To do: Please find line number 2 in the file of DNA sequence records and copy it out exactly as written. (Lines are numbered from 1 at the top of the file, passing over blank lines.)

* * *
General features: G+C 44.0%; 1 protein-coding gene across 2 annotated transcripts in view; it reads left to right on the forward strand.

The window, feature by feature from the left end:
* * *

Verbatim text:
The window, feature by feature from the left end: